This is a science textbook disguised as a sci-fi space travel adventure. Weir switches up narrative devices in the manner of Bram Stoker's Dracula, alternating from journal entries to TV reports and mission logs to paint a thrilling and often funny story of survival.
The movie was excellent, and the book is every bit as good. Enraptured with its own exuberant nerdiness, it's a novel that manages to make thermodynamics, calculus and planetary physics fun. I probably understood about 2/3 of the concepts, and found myself looking things up when I was away. It's based on rock-solid science that's probably prophetic of a future in which regular manned Mars missions are commonplace. Upbeat while pragmatic, the book is based on a belief in human ingenuity and fascination for discovery.
There should be college courses based on The Martian. I'd like to sign up.
Monday, October 17, 2016
There's almost zero chance that Harper Lee wrote any of this, but that doesn't matter much because a lot of people don't think she wrote all that much of To Kill a Mockingbird either. What matters is that the ghostwriter is in spiritual sync with the rhythms and gentle eye for Southern-fried detail as was -- rumor has it --Truman Capote in the original.
The classic novel was a tenderhearted and intensely realized rumination on childhood set against the backdrop of a revisionist fable about the struggle of social justice against amid a ravenously racist society. The new book is pretty much the same thing, only with childhood replaced with quarterlife.
Tomboy Scout has grown into into budding New York artist Jean Louise, who retreats to Maycomb, Alabama for two weeks every year to slip back into the flipside of her double life, complete with her doting father, the legendary Atticus, and extremely patient beau, Hank. A condescending liberal amid a nest of down-home conservatives, Jean Louise plays the role of Ugly Yankee, mocking social customs and bristling at bitter prejudices that are rooted in the fabric of the Maycomb time warp.
The writing is breathless and beautiful throughout, conjuring much of the same magic of To Kill a Mockingbird. Nostalgia-dripping asides flash back to the To Kill a Mockingbird era and years that have since passed, in passages that could easily pass as lost chapters of the original.
When things get intense, and Jean Louise bares her claws to dig in to a pseudo white supremacist cell that has spring up in reaction to Brown v. Board of Education, it becomes something more than the sum of its already strong parts. The writer decides to shift into psychosocial deconstructionist mode in the form of a pair of lectures delivered by Atticus and his eccentric brother. Never have I heard a more rational and convincing defense of ingrained Southern defiance to social change. The climactic metaphor argues that the North and South always complemented each other, in the manner of the aeronautical concept of lift and drag, conjuring a balance that leads to soaring American greatness.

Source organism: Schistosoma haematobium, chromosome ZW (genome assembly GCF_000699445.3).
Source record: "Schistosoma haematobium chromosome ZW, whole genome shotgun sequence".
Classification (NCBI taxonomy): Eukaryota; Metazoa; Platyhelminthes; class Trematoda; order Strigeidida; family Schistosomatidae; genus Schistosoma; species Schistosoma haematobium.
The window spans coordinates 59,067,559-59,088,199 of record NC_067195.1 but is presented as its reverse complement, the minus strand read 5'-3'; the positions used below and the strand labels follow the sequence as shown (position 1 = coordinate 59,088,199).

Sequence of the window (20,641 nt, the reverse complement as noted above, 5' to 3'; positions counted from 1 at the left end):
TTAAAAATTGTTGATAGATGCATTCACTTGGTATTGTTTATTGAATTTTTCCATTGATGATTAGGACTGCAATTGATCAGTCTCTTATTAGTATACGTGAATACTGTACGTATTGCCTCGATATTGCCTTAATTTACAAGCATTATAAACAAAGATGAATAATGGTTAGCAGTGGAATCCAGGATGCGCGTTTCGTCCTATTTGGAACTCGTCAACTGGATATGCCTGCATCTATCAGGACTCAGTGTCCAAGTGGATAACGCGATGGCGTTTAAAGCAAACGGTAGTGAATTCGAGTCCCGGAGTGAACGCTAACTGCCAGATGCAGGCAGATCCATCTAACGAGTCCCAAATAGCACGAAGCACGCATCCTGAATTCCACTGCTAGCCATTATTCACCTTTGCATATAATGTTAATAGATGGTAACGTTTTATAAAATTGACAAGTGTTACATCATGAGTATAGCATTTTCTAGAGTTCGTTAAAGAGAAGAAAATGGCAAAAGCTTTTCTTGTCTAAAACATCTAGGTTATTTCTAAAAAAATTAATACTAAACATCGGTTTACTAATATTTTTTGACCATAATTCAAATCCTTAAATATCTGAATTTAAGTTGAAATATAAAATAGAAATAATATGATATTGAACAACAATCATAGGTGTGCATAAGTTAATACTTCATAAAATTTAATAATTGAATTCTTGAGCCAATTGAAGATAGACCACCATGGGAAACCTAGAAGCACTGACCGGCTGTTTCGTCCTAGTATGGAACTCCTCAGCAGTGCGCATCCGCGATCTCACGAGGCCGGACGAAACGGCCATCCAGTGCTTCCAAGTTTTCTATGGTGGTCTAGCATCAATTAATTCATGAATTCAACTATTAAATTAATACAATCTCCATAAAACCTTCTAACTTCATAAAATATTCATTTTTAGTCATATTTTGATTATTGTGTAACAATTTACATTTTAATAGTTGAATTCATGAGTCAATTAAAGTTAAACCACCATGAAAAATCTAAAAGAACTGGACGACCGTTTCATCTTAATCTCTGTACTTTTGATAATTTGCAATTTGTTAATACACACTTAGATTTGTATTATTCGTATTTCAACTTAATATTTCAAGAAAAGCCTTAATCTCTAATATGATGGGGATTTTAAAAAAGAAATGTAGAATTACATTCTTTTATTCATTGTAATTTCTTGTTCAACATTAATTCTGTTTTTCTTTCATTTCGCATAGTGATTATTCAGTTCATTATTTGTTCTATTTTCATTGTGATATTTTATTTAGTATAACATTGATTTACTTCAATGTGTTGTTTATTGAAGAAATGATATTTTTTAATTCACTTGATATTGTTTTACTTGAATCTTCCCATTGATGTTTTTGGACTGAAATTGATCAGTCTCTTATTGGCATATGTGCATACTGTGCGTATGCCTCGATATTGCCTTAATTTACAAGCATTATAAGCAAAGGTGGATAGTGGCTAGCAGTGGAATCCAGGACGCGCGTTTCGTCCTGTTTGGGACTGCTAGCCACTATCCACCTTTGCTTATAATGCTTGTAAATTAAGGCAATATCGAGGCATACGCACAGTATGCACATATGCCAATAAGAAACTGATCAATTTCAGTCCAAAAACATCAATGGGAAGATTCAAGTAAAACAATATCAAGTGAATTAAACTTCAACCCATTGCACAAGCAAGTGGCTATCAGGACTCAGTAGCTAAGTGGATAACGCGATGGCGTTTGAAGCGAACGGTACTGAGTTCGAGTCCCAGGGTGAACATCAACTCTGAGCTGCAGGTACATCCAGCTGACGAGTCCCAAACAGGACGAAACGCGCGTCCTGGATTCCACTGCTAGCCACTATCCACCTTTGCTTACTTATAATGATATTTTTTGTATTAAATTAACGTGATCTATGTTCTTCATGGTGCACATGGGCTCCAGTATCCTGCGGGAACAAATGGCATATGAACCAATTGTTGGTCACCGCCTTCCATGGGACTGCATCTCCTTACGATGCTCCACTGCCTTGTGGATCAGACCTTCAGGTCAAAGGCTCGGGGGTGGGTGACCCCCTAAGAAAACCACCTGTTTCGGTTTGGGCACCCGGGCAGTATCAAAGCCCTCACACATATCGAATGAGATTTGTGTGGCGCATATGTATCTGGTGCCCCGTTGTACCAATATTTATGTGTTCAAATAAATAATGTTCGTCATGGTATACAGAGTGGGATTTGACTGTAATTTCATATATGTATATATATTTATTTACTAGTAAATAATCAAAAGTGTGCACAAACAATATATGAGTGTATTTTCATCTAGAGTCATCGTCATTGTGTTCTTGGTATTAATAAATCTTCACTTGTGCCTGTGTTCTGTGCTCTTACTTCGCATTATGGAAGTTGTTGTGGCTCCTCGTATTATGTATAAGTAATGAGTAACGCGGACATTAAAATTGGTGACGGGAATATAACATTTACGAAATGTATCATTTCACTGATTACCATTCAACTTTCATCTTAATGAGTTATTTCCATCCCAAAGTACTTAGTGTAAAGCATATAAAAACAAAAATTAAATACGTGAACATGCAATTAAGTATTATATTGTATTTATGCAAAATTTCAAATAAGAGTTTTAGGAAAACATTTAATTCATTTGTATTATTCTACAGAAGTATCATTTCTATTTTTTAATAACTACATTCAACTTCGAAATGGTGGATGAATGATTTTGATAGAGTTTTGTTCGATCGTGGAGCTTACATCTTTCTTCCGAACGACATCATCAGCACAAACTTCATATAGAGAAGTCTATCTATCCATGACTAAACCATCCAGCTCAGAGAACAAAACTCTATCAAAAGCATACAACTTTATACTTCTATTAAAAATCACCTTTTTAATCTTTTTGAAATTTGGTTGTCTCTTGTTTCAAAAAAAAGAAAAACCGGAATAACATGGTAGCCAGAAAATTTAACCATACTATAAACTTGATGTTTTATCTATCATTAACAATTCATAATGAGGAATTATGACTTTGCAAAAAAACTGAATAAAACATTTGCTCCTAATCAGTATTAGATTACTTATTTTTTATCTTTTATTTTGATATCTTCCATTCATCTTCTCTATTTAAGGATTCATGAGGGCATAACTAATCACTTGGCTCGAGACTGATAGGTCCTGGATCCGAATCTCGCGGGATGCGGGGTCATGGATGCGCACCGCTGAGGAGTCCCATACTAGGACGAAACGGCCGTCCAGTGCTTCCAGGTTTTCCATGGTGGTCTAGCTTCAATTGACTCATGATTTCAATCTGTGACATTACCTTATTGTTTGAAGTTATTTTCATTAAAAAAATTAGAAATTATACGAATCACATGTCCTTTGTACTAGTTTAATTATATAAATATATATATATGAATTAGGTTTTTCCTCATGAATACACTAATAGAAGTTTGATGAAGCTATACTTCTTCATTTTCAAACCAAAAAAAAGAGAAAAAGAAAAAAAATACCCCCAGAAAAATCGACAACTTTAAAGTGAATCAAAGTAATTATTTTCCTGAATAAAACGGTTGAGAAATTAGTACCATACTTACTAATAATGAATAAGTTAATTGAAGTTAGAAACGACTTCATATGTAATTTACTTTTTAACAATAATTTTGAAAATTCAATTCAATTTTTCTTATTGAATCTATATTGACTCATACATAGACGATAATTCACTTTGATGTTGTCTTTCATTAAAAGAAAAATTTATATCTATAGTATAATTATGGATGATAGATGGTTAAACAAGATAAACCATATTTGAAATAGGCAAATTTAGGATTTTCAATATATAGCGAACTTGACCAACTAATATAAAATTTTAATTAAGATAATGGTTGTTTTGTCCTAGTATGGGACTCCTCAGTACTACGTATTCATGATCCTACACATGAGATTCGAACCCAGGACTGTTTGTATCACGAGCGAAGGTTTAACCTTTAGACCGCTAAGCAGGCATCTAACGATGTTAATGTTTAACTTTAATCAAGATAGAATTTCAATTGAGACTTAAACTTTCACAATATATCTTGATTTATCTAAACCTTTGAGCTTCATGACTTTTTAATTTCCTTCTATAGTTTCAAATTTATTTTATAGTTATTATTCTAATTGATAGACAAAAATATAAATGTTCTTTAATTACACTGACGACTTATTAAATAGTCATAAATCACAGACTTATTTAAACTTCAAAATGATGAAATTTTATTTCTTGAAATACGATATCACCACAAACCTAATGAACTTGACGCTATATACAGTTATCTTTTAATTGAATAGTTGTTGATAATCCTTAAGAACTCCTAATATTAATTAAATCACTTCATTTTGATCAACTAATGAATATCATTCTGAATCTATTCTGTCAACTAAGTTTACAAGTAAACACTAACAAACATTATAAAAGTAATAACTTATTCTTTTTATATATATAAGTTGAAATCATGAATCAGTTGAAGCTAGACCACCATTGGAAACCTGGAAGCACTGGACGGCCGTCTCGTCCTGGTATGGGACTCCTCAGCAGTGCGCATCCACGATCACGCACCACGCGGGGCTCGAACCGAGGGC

Is it all a little too neat and convenient? Sure, but so was the original. I would not mind a third book in the series that catches up with Jean Louise in middle age.
Wednesday, October 12, 2016
Unburdened by the seven-book Game of Thrones saga that tumbled down on him and made him feel trapped as a writer, George R.R. Martin cuts loose by shifting the setting and telling a fun, breezy story loosely connected to the main series that could almost be a children's book.
His skill for transporting you into his characters' minds and relating their emotional states with brisk economy is at its peak. This is truly great writing that is easy to savor and enjoy.
The subtle nods and references to the lore ups the intrigue for superfans who have plowed through all the Game of Thrones books, but in many ways this book is a perfect intro to the series rather than a light dessert. The epilogue makes it clear that the stories of Dunk and Egg are far from over, and there is a sense that Martin is as giddy to tell them as he is to continue his death march through Westerosian winter.
Friday, September 30, 2016
This is the point in the series in which the series starts heading off in a different direction, and almost all the choices the producers made are more sound and cohesive.
But Martin's story is still fascinating in his own right. In book five he recaptures the pace he lost when he got stuck in the mire of the somewhat muddled A Feast for Crows, resuming killing off key characters with ferocity and arranging his chess pieces for their places in the grand final conflict he envisions, although may never actually get to because he has been battling the world's nastiest case of writer's block for several years.
If the series ends here, that would be OK, allowing the hordes of unsullied fan theory crafters to eternally pitch their ideas back and forth. There would be sad beauty in the series staying unfinished, like one of Melisandre's prophecies flittering away in the flames before in manifests.
Sunday, August 07, 2016
This is still a fascinating book, but a sharp dropoff from the previous three. It's as though Martin got to the midway point in his series and realized he had killed off too many major players and had barely delved into several unexplored society. The fix was to abandon several important storylines in favor of a rush job to prop up all sorts of new people, with their own accompanying belief systems and lore.
While Westeros feels more full and alive, many of the new characters just aren't as compelling as those who came before, so when Martin kills them off in his sadistic manner it doesn't sting nearly as badly.
The TV show avoided the same trap by introducing many of the characters earlier and continuing the storylines that Martin left aside to keep the overall story more cohesive. Everything in A Feast for Crows feels like more of a sketch than a completed portrait, and that carries through to the end, which simply stops an uninteresting sideline rather than casting a shadow toward the future and finishing on a chilling note like his first three books did.
Monday, July 04, 2016
I went through this book as I watched season six on TV, and both helped deepen my experience of the other, with all the references, callbacks and plots hatched in one that paid off in the other. It made me feel like Bran checking out history through the three-eyed raven's pensieve-style magic, and gave me the best possible way to appreciate the subtle ways Martin foreshadows and extends his characters and themes, giving a sense of order to the otherwise random-seeming way he hops among perspectives and plotlines.